Reporting tests without consistent results is more art than science, more guidelines than actual rules. As a developer, or database administrator, the phrase you don’t want to hear is “sometimes it fails”. Hard to rig a test that doesn’t behave logically.

What do you do when repeated runs return ambiguous results?

  1. Don’t Panic. Even if you want instant gratification, know this is not always possible.
  2. Set up repetitive runs. Hold all variables except one constant, if possible.
  3. Document, thoroughly, your conscious assumptions (you have unconscious ones too, so wait for insights to reveal themselves at random times, like while bathing (“Eureka!”) or after a good nights sleep (“Aha!”)

After an initial full test suite run, I isolated specific failures and tried to repeat those tests individually. Generally they fail again once I create the same state. On occasion, the failed test passed, and then later, failed again. Other tests failed in the main run, but then I could not make them fail again. Back burner!

The random fail of the day:

tc-end: 1680978077.609410, sock_tcp, 
 failed, 
 /usr/src/tests/kernel/kqueue/t_empty.c:167: 
 (readsock = accept(readsock, (struct sockaddr *)&sin, &slen)) != -1 not met

So far, I cannot understand the possible reasons for this test to intermittently fail, so I have delayed opening a problem report. How I am approaching further detecting:

  • Automate this unit test; for now, there is a cron job that reports a success/fail code to an external tracking database.
  • Observe potentially unrelated conditions. Since we don’t know what is in the trigger, note as much as possible so that future tests might reveal useful clues.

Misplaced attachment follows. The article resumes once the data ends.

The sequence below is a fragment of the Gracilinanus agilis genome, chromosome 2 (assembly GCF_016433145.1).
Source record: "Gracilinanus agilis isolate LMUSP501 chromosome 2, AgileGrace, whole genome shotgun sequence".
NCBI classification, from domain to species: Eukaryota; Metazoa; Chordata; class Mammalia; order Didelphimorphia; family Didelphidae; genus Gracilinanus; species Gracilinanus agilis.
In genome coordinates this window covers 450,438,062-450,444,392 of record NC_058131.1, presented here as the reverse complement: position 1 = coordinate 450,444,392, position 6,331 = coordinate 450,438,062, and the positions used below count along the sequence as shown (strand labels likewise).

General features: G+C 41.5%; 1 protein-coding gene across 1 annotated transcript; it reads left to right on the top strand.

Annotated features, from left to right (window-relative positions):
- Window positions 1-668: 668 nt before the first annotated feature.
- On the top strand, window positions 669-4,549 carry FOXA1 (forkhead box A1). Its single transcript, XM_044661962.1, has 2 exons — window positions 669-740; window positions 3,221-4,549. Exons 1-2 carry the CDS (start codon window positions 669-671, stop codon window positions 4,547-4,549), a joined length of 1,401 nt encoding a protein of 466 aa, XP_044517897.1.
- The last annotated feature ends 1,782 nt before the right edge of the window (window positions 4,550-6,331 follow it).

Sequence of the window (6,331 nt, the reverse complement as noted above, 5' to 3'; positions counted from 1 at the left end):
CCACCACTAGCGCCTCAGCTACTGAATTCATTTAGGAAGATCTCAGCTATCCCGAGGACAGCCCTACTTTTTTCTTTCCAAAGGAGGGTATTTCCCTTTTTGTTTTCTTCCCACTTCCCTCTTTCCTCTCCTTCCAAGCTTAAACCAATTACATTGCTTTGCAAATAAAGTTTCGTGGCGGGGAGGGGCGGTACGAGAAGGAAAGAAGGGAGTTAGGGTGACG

• Document. Like this post!
  • Shut down apps and retry.

In just under 24 hours, running once per minute, this case failed 50% of the time. Alas, not a consistent pattern of pass-fail-pass-fail which might imply a possible root cause, but more like a coin flip with unpredictable individual results.

Fail%20%3D%201%3B%20Pass%20%3D%200

Fail = 1; Pass = 0

To do:

Try to find the unpublished memo titled “Webster’s Second on the Head of a Pin” by R. Morris and K. Thompson. You may have heard of one or both of these ancestors (Ken is still with us).

File the next PR (problem report). Subsequent detecting tasks will be to run parallel tests, run after reboot with minimal process load, wired/wireless, and whatever strikes a chord at the time.

Try to repeat any tests that did not pass or fail 100% on all systems available (reload current systems with minimal install and attempt to repeat, preserving the flaky image).

Read the source. Suggest documentation improvements.

Check bsd42.sourceforge.net for interesting archival code.

Test. And test again.

Supporting Cast of Operatives:

  • Mma Precious Ramotswe
  • Guy Noir
  • Dixon Hill
  • Sherlock Hemlock
  • Hemlock Stones
  • The BSD family, with this rift healed (“first!”, “no me first!”). Looking at the full family tree on record, you might see the MAC OS X origins between FreeBSD and NetBSD. Email link content shows but a snippet.
    • The Jolitz’s, who published about 386BSD 0.1 in Dr. Dobbs, which I grabbed by floppy disk and ran before the Net and Free BSD distributions began (30 years ago now).
    • core
    • toor

 

Case study:

 

Summary for 944 test programs:
    10508 passed test cases.
       14 failed test cases.
       76 expected failed test cases.
      559 skipped test cases.